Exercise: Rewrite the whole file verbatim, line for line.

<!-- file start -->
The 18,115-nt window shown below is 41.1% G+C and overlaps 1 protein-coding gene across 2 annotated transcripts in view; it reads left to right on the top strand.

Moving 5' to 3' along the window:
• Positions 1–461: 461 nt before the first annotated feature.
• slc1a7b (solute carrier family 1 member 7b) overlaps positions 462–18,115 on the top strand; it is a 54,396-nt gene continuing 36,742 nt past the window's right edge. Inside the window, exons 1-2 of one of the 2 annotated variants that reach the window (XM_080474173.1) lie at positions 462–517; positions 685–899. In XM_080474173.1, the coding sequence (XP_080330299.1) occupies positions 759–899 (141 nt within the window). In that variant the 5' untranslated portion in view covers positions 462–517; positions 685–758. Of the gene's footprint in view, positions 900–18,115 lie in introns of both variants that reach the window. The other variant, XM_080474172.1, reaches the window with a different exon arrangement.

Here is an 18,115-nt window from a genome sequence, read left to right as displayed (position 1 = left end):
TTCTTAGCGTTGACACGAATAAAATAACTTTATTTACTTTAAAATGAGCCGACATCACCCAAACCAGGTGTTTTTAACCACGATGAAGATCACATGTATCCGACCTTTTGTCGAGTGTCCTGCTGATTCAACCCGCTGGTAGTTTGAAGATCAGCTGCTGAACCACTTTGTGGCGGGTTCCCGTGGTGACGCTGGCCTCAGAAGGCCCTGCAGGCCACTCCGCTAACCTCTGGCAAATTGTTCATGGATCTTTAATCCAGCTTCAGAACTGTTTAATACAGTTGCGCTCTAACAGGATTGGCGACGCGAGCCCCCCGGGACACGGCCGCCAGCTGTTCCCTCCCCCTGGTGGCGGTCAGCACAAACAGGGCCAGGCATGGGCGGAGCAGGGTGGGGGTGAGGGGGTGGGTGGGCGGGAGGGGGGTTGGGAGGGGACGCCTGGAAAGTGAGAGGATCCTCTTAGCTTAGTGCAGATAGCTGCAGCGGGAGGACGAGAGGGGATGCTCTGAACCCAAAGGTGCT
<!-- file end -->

The 18,115-nt window shown below is 41.1% G+C and overlaps 1 protein-coding gene across 2 annotated transcripts in view; it reads left to right on the top strand.

Moving 5' to 3' along the window:
• Positions 1–461: 461 nt before the first annotated feature.
• slc1a7b (solute carrier family 1 member 7b) overlaps positions 462–18,115 on the top strand; it is a 54,396-nt gene continuing 36,742 nt past the window's right edge. Inside the window, exons 1-2 of one of the 2 annotated variants that reach the window (XM_080474173.1) lie at positions 462–517; positions 685–899. In XM_080474173.1, the coding sequence (XP_080330299.1) occupies positions 759–899 (141 nt within the window). In that variant the 5' untranslated portion in view covers positions 462–517; positions 685–758. Of the gene's footprint in view, positions 900–18,115 lie in introns of both variants that reach the window. The other variant, XM_080474172.1, reaches the window with a different exon arrangement.

Here is an 18,115-nt window from a genome sequence, read left to right as displayed (position 1 = left end):
TTCTTAGCGTTGACACGAATAAAATAACTTTATTTACTTTAAAATGAGCCGACATCACCCAAACCAGGTGTTTTTAACCACGATGAAGATCACATGTATCCGACCTTTTGTCGAGTGTCCTGCTGATTCAACCCGCTGGTAGTTTGAAGATCAGCTGCTGAACCACTTTGTGGCGGGTTCCCGTGGTGACGCTGGCCTCAGAAGGCCCTGCAGGCCACTCCGCTAACCTCTGGCAAATTGTTCATGGATCTTTAATCCAGCTTCAGAACTGTTTAATACAGTTGCGCTCTAACAGGATTGGCGACGCGAGCCCCCCGGGACACGGCCGCCAGCTGTTCCCTCCCCCTGGTGGCGGTCAGCACAAACAGGGCCAGGCATGGGCGGAGCAGGGTGGGGGTGAGGGGGTGGGTGGGCGGGAGGGGGGTTGGGAGGGGACGCCTGGAAAGTGAGAGGATCCTCTTAGCTTAGTGCAGATAGCTGCAGCGGGAGGACGAGAGGGGATGCTCTGAACCCAAAGGTGCT